A quick trawl through the biohazardous gleanings of my local spam filter demonstrates just how breathtakingly tawdry the Internet has become in its awkward adolescence. (And we all had such high hopes!) Hold an email address long enough, and Beelzebub will beat a path to your inbox. Layered in there among the various blatant porno promos and "enlargement" come-ons, it's a sure bet you'll find the Internet's very own three-card-monte games--designed to separate you either from some personal information you probably shouldn't surrender (hint: 16 digits and an expiration date) or else from your hard-earned $US29.95.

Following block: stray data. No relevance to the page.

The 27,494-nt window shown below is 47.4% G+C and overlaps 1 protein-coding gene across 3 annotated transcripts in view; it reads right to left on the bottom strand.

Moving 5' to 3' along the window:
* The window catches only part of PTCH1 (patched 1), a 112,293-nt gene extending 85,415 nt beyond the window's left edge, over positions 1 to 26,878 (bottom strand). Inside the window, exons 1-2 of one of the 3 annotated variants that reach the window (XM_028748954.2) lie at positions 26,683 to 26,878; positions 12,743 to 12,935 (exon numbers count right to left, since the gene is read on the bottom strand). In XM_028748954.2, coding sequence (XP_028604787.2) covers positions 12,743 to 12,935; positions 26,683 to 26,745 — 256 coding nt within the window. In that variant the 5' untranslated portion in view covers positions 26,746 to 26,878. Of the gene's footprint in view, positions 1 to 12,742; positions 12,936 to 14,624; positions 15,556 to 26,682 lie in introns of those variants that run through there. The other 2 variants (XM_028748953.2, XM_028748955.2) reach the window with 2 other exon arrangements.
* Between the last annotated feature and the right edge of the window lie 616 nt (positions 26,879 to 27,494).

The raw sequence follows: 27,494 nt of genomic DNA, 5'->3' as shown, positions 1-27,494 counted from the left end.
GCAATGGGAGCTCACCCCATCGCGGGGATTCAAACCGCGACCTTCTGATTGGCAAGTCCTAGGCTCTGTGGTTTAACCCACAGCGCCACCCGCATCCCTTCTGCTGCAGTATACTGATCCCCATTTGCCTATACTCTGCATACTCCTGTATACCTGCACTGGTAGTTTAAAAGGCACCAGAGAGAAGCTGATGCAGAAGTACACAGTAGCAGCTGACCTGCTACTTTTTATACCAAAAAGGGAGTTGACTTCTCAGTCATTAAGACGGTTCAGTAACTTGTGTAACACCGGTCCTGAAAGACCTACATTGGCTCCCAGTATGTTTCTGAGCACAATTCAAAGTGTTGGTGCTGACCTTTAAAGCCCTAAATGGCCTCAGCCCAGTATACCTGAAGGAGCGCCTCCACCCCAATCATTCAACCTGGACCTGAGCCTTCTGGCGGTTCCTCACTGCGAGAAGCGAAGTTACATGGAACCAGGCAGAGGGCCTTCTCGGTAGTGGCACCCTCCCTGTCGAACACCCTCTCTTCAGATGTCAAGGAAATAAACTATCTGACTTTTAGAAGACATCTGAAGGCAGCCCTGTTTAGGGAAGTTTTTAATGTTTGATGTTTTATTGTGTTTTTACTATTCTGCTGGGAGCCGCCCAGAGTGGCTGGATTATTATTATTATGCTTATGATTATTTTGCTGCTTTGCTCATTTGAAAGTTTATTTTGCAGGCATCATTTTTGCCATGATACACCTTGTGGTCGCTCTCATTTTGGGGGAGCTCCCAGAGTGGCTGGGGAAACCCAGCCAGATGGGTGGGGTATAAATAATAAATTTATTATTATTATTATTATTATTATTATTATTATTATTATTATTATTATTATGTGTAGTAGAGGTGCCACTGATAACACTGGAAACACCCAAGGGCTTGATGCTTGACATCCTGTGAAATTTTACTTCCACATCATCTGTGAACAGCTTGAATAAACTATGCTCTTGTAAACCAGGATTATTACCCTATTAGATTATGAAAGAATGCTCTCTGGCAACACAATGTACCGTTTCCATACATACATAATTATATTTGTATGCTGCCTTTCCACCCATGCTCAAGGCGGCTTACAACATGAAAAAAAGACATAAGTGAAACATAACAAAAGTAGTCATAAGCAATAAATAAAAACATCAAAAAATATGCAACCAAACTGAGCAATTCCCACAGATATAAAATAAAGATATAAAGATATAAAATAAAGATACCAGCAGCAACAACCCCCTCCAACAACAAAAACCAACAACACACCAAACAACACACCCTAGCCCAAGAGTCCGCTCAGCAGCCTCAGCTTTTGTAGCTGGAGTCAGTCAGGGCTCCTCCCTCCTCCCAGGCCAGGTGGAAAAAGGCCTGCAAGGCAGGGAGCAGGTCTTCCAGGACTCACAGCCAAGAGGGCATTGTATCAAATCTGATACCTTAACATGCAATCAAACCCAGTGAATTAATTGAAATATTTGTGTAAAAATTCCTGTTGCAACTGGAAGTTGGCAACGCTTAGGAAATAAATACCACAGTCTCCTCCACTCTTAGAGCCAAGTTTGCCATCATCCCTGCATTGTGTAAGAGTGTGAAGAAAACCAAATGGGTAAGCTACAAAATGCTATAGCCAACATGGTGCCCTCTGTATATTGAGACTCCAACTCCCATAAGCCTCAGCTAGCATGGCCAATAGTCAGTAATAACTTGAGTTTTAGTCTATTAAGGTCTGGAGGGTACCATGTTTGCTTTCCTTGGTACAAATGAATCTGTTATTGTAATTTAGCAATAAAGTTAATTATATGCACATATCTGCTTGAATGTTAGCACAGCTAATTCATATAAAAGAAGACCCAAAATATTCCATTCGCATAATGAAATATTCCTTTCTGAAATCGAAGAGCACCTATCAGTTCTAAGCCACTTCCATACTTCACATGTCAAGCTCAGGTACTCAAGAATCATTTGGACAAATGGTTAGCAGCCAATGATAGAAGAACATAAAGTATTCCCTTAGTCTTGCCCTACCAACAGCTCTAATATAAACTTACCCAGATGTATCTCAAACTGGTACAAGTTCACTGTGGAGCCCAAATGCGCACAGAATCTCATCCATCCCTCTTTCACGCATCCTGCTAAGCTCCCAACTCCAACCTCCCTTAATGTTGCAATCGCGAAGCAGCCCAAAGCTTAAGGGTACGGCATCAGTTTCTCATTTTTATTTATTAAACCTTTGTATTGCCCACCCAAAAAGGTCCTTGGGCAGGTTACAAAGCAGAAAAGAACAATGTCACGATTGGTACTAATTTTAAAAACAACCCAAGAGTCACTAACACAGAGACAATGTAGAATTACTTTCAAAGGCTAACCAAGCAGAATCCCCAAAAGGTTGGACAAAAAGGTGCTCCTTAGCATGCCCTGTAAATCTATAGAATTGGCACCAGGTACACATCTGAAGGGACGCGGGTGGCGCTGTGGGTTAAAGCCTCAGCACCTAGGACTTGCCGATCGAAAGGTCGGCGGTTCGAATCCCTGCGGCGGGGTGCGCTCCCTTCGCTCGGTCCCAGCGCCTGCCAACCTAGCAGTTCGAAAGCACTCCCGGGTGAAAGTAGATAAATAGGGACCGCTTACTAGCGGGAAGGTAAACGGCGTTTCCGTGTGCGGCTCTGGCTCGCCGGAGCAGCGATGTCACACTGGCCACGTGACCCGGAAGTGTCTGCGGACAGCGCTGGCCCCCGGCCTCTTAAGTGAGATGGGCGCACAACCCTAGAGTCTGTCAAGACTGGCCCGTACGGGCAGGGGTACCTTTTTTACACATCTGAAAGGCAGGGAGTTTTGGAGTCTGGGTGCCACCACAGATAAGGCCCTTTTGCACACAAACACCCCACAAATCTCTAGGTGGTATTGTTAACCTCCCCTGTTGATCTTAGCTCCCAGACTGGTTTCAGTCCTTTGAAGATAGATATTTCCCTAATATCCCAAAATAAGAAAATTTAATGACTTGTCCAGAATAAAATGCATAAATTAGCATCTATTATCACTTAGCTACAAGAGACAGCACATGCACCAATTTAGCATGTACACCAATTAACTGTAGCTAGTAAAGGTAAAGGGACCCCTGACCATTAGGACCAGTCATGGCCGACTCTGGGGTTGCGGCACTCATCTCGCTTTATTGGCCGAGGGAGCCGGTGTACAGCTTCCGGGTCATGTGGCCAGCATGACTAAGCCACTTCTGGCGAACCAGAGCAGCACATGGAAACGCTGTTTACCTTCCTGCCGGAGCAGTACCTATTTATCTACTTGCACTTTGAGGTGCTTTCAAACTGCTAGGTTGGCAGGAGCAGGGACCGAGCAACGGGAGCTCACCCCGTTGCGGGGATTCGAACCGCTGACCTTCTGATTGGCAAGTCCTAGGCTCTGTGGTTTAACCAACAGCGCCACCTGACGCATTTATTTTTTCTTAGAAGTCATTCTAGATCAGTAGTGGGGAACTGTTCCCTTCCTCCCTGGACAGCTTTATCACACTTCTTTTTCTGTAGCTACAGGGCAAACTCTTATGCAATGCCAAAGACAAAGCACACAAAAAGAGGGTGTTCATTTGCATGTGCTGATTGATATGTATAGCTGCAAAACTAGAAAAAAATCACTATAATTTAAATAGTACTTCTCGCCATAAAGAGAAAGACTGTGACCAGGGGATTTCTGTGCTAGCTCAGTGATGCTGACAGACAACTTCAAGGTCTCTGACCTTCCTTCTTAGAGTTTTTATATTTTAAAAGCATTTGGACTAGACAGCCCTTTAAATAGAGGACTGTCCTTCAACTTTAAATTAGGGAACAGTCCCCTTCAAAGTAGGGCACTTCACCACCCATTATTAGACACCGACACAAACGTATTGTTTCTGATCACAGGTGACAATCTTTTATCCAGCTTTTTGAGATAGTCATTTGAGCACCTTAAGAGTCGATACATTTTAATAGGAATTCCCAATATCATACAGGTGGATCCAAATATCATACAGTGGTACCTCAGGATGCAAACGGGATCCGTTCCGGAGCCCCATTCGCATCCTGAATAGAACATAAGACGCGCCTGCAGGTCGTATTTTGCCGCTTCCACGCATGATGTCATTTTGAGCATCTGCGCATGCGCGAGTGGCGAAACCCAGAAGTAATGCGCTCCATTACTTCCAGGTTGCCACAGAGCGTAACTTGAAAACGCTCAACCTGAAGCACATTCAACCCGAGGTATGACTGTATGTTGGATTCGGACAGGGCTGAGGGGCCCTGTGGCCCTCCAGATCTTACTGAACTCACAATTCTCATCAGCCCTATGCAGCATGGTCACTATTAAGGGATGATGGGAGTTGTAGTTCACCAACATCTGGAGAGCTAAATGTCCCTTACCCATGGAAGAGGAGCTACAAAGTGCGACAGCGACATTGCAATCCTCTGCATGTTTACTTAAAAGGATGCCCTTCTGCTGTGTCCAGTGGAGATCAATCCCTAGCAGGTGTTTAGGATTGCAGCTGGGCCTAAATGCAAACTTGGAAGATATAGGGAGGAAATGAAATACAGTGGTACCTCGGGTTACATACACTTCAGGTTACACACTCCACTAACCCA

Stories by Lew McCreary
Ask Dan Geer a question about something--privacy, for instance--and he walks straight through the topic and out its back door before even beginning his answer. The answer, when it comes, arrives deceptively from what appears to be a very great distance, some weird nether alley or off-premises parking lot. Eventually, the questioner starts to lose track of what the question was--perhaps when Geer is drawing a set of thick blue axes on a whiteboard, the vertical one labeled "people" and the horizontal one labeled "permissions."